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45 minutes | Nov 6, 2018
Not walking on eggshells
Counting Manx Shearwaters on Skomer Island, Wales, in June 2018. An episode of Conservation Sound by Connor Walsh. Tweet @ConnorWalsh. This is a podcast but much of it will be inaudible in a typical podcast listening environment–earbuds of earphones, outdoors on the hoof or in public transport. Do be aware that this podcast does not represent the organisers of the census is any way; not the Wildlife Trust of South and West Wales; the mega wardens Bee and Edd; the university and academics using the data; or the other volunteers. It is purely my own project. The making of; a.k.a. excuses excuses: The next day I would be starting a day-long journey to get to Skomer, a small, predator-free island in Wales. Mostly packed, but distracted by the jackdaws playing on the roof of my rooms in Gouda, the Netherlands. The sound is fun–so I decide to record it two ways, with on microphone up against the ceiling and another chucked out the window onto the roof. As I pull the mics back in–piuuu–the furry windshield of one blows away, across the rooftops, out of sight, maybe into a canal. I don’t have spare fabric to hand to make a new one, so I resort to a ‘technique’ described by a now long-retired radio journalist uncle: into the kitchen, get a knife and a sponge, slice a gap in the sponge to and jam the microphone in. The best I can hope for. Trying to go quasi-binaural looks daft at the best of times, but now I have an apparent rodent dangling from one side of my hat and a bright yellow rectangle dangling from the other. It barely works–the right ear has more wind noise and a brighter acoustic. So the recordings were never going to be good enough to share as field recordings, or for an installation or whatever. But probably good enough for radio. For all that, the listening experience is a smidge better on headphones that speakers. However the volunteering took precedence, meaning I recorded only two days out of more than two weeks; I hit record and forgot about it, not really trying to get good audio of anything in particular. And I chose not to make any interviews. So, there are the excuses.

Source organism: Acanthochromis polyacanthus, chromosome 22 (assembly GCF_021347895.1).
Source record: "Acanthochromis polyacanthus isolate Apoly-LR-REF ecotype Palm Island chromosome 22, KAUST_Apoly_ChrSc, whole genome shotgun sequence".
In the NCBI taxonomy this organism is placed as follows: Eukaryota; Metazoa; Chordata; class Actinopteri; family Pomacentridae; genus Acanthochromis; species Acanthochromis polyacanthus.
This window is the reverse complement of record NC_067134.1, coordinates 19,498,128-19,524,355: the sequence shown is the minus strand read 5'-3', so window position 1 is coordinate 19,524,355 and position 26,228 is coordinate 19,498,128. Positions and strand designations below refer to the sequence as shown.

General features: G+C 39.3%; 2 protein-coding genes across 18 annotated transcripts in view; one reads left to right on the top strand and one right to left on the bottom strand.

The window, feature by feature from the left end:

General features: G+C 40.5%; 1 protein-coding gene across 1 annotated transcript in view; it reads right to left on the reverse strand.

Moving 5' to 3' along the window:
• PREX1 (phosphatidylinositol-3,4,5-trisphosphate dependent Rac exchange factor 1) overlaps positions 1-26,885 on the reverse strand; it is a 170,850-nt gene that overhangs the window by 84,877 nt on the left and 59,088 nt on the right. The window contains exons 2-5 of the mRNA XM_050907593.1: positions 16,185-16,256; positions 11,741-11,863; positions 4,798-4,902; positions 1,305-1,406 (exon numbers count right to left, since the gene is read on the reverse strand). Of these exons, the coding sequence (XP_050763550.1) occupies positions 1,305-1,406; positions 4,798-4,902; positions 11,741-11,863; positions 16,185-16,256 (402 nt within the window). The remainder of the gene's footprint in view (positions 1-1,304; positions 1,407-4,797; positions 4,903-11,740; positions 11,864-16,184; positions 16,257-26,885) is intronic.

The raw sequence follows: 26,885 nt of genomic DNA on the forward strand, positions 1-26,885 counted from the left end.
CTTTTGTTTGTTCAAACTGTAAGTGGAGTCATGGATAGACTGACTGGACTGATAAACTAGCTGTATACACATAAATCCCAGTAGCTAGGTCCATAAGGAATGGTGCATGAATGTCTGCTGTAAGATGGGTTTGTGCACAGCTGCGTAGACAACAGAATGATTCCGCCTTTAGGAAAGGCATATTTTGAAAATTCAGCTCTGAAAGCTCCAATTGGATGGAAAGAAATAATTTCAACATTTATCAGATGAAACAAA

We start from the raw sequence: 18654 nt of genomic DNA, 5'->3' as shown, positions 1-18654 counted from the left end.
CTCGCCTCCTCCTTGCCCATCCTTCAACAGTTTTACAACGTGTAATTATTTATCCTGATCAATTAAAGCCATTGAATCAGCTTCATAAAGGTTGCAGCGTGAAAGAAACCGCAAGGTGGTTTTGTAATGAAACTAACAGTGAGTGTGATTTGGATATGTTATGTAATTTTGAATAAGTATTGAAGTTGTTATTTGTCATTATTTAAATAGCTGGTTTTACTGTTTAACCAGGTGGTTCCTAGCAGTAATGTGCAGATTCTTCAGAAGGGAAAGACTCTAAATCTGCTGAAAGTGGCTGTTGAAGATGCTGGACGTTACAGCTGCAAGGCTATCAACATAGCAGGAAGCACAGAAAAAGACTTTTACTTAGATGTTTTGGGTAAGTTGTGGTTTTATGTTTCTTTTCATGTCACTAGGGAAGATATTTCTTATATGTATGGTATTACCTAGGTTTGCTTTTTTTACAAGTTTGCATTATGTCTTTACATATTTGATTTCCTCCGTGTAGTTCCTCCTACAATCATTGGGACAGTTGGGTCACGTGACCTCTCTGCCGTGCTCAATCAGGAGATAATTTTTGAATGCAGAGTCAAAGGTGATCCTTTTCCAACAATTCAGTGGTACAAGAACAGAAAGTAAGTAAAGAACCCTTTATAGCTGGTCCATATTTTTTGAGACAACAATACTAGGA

12 minutes | Apr 8, 2018
Mary Colwell and Curlews